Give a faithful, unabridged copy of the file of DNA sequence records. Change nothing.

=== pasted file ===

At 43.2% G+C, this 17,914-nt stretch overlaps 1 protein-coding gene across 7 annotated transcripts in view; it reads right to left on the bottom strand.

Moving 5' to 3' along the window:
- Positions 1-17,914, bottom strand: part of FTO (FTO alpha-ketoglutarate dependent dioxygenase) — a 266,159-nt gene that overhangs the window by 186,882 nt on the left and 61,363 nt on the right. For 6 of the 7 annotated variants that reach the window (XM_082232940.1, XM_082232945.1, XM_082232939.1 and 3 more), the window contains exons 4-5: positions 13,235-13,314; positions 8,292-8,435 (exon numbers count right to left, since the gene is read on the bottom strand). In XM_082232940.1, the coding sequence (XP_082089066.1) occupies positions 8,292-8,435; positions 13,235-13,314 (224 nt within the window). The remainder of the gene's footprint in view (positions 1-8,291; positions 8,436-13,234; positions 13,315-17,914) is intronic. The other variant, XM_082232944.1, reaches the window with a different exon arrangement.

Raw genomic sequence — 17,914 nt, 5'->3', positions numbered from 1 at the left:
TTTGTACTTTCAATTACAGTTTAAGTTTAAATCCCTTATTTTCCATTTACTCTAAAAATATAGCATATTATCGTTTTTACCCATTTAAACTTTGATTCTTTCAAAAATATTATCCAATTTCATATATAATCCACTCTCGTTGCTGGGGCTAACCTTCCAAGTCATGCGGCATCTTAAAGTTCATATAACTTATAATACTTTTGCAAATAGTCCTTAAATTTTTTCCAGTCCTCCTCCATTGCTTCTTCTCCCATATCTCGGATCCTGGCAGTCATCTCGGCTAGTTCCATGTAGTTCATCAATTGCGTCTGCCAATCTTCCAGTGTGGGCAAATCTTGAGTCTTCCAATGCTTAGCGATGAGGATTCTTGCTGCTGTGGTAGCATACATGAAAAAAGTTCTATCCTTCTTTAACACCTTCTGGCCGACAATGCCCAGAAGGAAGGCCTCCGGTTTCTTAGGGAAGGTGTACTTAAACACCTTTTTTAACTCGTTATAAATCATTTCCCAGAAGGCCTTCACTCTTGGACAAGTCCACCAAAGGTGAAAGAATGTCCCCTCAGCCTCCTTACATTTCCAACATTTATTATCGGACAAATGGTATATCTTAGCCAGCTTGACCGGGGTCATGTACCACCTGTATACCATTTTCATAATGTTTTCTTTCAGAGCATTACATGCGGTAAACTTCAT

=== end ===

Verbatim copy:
At 43.2% G+C, this 17,914-nt stretch overlaps 1 protein-coding gene across 7 annotated transcripts in view; it reads right to left on the bottom strand.

Moving 5' to 3' along the window:
- Positions 1-17,914, bottom strand: part of FTO (FTO alpha-ketoglutarate dependent dioxygenase) — a 266,159-nt gene that overhangs the window by 186,882 nt on the left and 61,363 nt on the right. For 6 of the 7 annotated variants that reach the window (XM_082232940.1, XM_082232945.1, XM_082232939.1 and 3 more), the window contains exons 4-5: positions 13,235-13,314; positions 8,292-8,435 (exon numbers count right to left, since the gene is read on the bottom strand). In XM_082232940.1, the coding sequence (XP_082089066.1) occupies positions 8,292-8,435; positions 13,235-13,314 (224 nt within the window). The remainder of the gene's footprint in view (positions 1-8,291; positions 8,436-13,234; positions 13,315-17,914) is intronic. The other variant, XM_082232944.1, reaches the window with a different exon arrangement.

Raw genomic sequence — 17,914 nt, 5'->3', positions numbered from 1 at the left:
TTTGTACTTTCAATTACAGTTTAAGTTTAAATCCCTTATTTTCCATTTACTCTAAAAATATAGCATATTATCGTTTTTACCCATTTAAACTTTGATTCTTTCAAAAATATTATCCAATTTCATATATAATCCACTCTCGTTGCTGGGGCTAACCTTCCAAGTCATGCGGCATCTTAAAGTTCATATAACTTATAATACTTTTGCAAATAGTCCTTAAATTTTTTCCAGTCCTCCTCCATTGCTTCTTCTCCCATATCTCGGATCCTGGCAGTCATCTCGGCTAGTTCCATGTAGTTCATCAATTGCGTCTGCCAATCTTCCAGTGTGGGCAAATCTTGAGTCTTCCAATGCTTAGCGATGAGGATTCTTGCTGCTGTGGTAGCATACATGAAAAAAGTTCTATCCTTCTTTAACACCTTCTGGCCGACAATGCCCAGAAGGAAGGCCTCCGGTTTCTTAGGGAAGGTGTACTTAAACACCTTTTTTAACTCGTTATAAATCATTTCCCAGAAGGCCTTCACTCTTGGACAAGTCCACCAAAGGTGAAAGAATGTCCCCTCAGCCTCCTTACATTTCCAACATTTATTATCGGACAAATGGTATATCTTAGCCAGCTTGACCGGGGTCATGTACCACCTGTATACCATTTTCATAATGTTTTCTTTCAGAGCATTACATGCGGTAAACTTCAT